Carly Rae Jepsen – Let’s Be Friends

“That is, for me, just not a Carly Rae Jepsen track.”

Tom: She played London this weekend; a lot of folks I know went and I couldn’t make it. I’m not sure why I mentioned that, other than to vaguely vent.

Tim: Well, let’s hope you don’t stay too negative then.

Tom: Huh.

Tim: Ah.

Tom: I… I don’t like it. Am I just being really cynical? Because, you know, it’s Carly Rae Jepsen.

Tim: No, you’re not – that is, for me, just not a Carly Rae Jepsen track. There’s nowhere near the energy I associate with her, it’s almost dull.

Tom: The chorus has the cadence of a playground rhyme, and I just don’t think it’s very good. Plus, there’s the breathy “cool” and vocal samples in the chorus, and the talky middle-eight: if this was an unknown artist I’d suggest it almost fits under the damnable banner of “novelty song”.

Tim: Ooh, no, wouldn’t go that far. Certainly very, very disappointing, though.

Tom: Full marks to the animator on that music video, though, it’s lovely.

Tim: True.

Carly Rae Jepsen – Cut To The Feeling

“So much fun that it’s hard to keep your arms on.”

Tim: Bit of a backstory: this was going to be on the E•MO•TION: Side B album, but then got used in a film instead, but didn’t get released on its soundtrack album. The other day, the film got released on DVD, the song got ripped and put online, not entirely remotely legitimately. Because of this, (a) there are a few sound effects and a couple of lines of dialogue on top of it, and (b) I know posting this is ethically dubious at best, but BLOODY HELL.

UPDATE on May 25th: it’s finally been released! Here’s the proper audio:

Tim: I love Jeppo…

Tom: Is… is that a thing? I feel like that shouldn’t be a thing.

Tim: Don’t fight it, Tom, don’t fight it. I love her because she knows exactly who she is, and what music she wants to make. It’s joyous, playful unashamed pop music, not bothered with wanky concepts of credibility, but instead just all about so much fun that it’s hard to keep your arms on.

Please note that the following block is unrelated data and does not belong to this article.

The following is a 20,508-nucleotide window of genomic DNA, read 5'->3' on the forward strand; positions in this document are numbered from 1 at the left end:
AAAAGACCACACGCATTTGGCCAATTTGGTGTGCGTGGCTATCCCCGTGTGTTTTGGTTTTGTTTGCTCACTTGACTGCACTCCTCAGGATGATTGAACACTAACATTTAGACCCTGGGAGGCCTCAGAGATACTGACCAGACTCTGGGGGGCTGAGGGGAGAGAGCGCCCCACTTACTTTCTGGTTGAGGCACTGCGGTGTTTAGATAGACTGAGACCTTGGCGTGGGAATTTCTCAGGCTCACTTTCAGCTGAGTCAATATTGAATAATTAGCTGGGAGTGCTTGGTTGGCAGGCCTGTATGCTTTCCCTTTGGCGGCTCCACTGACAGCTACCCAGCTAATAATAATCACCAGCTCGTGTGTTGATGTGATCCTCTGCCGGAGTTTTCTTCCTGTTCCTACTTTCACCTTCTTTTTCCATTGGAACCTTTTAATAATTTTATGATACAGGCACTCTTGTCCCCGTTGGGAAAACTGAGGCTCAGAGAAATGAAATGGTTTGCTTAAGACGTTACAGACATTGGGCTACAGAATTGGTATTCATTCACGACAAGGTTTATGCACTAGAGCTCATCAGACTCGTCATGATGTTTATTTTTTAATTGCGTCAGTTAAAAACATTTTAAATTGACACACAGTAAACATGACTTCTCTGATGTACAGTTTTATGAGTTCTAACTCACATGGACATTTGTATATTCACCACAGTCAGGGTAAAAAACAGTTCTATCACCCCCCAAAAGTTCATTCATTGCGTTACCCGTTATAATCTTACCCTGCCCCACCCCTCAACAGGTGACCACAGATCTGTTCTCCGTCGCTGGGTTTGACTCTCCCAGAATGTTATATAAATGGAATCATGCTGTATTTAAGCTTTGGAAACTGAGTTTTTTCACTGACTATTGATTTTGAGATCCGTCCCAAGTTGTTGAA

Tom: Yes! Now, I do reckon this starts to outstay its welcome a little. A drop down for the middle eight, or some of the other inventive stuff on the main album (I’m looking specifically at Let’s Get Lost there), would sort that nicely. But it’s still far ahead of most other pop acts — and let’s not forget, this was destined for the B-sides album. This’d be a single for most pop singers.

Tim: Right, because the song reinforces all this feeling so very, very much. Yes, there’s emotion in there (hell, it’s right in the lyrics), but mostly it’s just about fun. Lots and lots of massive fun. And I love that so much.

Carly Rae Jepsen – Your Type

“A wonderfully melancholic banger.”

Tim: New one off Jeppo —

Tom: That’s a terrible nickname, she’s not a Marx brother.

Tim: Duly noted — and it’s the third of the excellent and undervalued E•MO•TION album, and it’s a wonderfully melancholic banger.

Tom: I used to know a girl like… never mind.

Tim: Ain’t it brilliant?

Tom: It is! You know that sound that all the 1980s-retro one-man production teams are going for? This is how you pull it off when you have a massive budget and many, many crew.

Tim: We’ve got the eternally reliable pairing of Carl Falk and Rami Yacoub for the writing and production, and it really, really shows. I’m not sure what’s going on with the video – the narrator would appear to be on glue, because I’ve not a clue how this could remotely relate to Cinderella – but it’s got enough neon lighting in it that I can entirely live with it.

In any case, when the song’s this good it doesn’t matter what’s going on in the video, because I love it.

The sublime blend of melancholy in the lyrics but the upbeat tones of the song works so well, so it’s perfect for every mood, and basically I’ve played it five times on loop now, and it’s just coming to an end, and yet I’m about to push play all over again.

Tom: It’s an unrequited love song: there’s plenty of them around, but they’re rarely pulled off this well.


Carly Rae Jepsen – I Really Like You

“The Meghan Trainor of two years ago.”

Tim: I first heard this yesterday morning, when I woke up and thought “ooh, I never got round to listening to that new Carly Rae Jepsen track yesterday, let’s give it a go.” What an excellent decision that was.

Tom: I heard someone describe Carly Rae Jepsen as “the Meghan Trainor of two years ago”. Harsh, but not entirely unfair. Let’s see if she can break that.

Tim: Starts off nice and calmly, with a few seconds of gentle build and no indication of what’s to come, by which I mean that wonderful wonderful chorus, which for the first couple of times I heard it made me think there were too many ‘really’s in there, but of course there aren’t.